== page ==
USALI Interns

Every summer USALI offers a competitive internship program for undergraduates and graduate students. A warm welcome to our 2017 interns!

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Rachel Chang

Rachel Chang is a second-year student at Hampshire College in Amherst, Massachusetts, majoring in political science. A passionate student of philosophy, she has previously worked on anti-discrimination issues in China. Rachel’s research interests include women’s rights and the right to education. During her internship, Rachel will be considering public and intellectual attitudes toward the death penalty in Mainland China, as well as proposed revisions to the recently proposed Detention Center Regulations of the People’s Republic of China. Rachel is fluent in Mandarin Chinese and English.

Suzannah Golick

Suzannah Golick is a student at New York University School of Law (J.D. Expected 2019). She received her Bachelor's Degree in Chinese and International Relations from Tufts University, and spent several years as a litigation paralegal at Freshfields Bruckhaus Deringer.  In the fall, Suzannah will take on a new role as co-president of the student organization Asia Law Society. During her summer with USALI, Suzannah's research will focus on China's proposed new detention center regulation, as well as wrongful convictions. Suzannah also joined the USALI team in their recent program visit to Japan and China.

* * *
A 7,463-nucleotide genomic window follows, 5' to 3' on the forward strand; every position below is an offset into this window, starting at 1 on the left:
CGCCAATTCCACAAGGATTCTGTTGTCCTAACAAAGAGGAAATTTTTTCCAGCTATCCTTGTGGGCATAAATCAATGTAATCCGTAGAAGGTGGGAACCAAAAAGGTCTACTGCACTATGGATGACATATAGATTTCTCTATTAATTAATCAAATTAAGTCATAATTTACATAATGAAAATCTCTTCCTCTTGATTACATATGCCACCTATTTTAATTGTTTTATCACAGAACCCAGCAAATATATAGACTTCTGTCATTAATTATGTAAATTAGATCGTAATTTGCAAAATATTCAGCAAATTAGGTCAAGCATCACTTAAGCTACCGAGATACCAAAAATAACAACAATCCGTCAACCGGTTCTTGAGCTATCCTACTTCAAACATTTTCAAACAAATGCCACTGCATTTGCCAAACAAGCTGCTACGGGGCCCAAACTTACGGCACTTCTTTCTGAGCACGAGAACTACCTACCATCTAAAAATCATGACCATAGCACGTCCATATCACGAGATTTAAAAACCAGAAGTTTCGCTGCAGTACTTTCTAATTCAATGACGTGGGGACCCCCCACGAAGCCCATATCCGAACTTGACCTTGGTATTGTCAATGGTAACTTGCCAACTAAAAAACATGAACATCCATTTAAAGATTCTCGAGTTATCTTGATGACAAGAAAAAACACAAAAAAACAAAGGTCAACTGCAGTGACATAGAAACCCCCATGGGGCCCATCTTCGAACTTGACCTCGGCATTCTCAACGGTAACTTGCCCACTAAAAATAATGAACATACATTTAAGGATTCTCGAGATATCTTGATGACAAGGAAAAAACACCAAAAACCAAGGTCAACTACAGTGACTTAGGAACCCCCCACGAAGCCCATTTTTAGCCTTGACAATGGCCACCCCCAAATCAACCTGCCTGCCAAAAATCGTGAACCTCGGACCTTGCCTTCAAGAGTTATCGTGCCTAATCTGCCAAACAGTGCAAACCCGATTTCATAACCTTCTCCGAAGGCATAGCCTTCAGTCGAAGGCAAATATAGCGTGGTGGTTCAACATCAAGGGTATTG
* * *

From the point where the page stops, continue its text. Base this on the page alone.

Alissa Slater

Alissa Slater is a senior at New York University and is majoring in Neural Science and minoring in Chinese. She is currently applying to law school and hopes to attend after she graduates in 2018. Alissa is interested in human rights and international law, as well as in the challenge of wrongful convictions. For the past 18 months, she has been working for the Prosecutor’s Center for Excellence, an organization that provides attorneys with continually updated educational materials on both ethical practices and contemporary legal issues. As an intern Alissa will research the death penalty in China, and is interested in how international legal models can be shared and utilized to drive domestic evolution of a nation’s justice system.